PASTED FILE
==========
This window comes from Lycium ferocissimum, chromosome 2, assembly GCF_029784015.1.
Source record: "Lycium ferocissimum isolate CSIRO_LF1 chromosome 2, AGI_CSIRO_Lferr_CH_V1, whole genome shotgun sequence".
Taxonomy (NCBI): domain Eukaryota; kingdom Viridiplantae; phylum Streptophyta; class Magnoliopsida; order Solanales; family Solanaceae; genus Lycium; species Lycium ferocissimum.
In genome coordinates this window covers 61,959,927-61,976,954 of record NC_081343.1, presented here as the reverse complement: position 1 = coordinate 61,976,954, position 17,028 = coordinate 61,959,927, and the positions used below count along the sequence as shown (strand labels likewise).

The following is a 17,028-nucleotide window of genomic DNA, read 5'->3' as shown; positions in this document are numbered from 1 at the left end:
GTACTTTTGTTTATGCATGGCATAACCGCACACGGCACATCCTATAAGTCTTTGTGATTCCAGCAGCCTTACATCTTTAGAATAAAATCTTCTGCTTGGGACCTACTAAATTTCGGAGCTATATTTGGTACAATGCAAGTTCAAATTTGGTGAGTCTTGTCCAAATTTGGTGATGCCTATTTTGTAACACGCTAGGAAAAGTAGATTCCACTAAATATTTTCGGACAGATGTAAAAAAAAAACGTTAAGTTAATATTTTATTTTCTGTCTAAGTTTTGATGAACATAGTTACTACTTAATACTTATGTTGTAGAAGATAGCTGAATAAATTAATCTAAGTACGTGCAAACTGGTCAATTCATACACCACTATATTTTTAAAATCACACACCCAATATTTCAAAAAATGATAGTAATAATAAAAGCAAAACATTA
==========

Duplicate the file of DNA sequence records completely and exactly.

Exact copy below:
This window comes from Lycium ferocissimum, chromosome 2, assembly GCF_029784015.1.
Source record: "Lycium ferocissimum isolate CSIRO_LF1 chromosome 2, AGI_CSIRO_Lferr_CH_V1, whole genome shotgun sequence".
Taxonomy (NCBI): domain Eukaryota; kingdom Viridiplantae; phylum Streptophyta; class Magnoliopsida; order Solanales; family Solanaceae; genus Lycium; species Lycium ferocissimum.
In genome coordinates this window covers 61,959,927-61,976,954 of record NC_081343.1, presented here as the reverse complement: position 1 = coordinate 61,976,954, position 17,028 = coordinate 61,959,927, and the positions used below count along the sequence as shown (strand labels likewise).

The following is a 17,028-nucleotide window of genomic DNA, read 5'->3' as shown; positions in this document are numbered from 1 at the left end:
GTACTTTTGTTTATGCATGGCATAACCGCACACGGCACATCCTATAAGTCTTTGTGATTCCAGCAGCCTTACATCTTTAGAATAAAATCTTCTGCTTGGGACCTACTAAATTTCGGAGCTATATTTGGTACAATGCAAGTTCAAATTTGGTGAGTCTTGTCCAAATTTGGTGATGCCTATTTTGTAACACGCTAGGAAAAGTAGATTCCACTAAATATTTTCGGACAGATGTAAAAAAAAAACGTTAAGTTAATATTTTATTTTCTGTCTAAGTTTTGATGAACATAGTTACTACTTAATACTTATGTTGTAGAAGATAGCTGAATAAATTAATCTAAGTACGTGCAAACTGGTCAATTCATACACCACTATATTTTTAAAATCACACACCCAATATTTCAAAAAATGATAGTAATAATAAAAGCAAAACATTA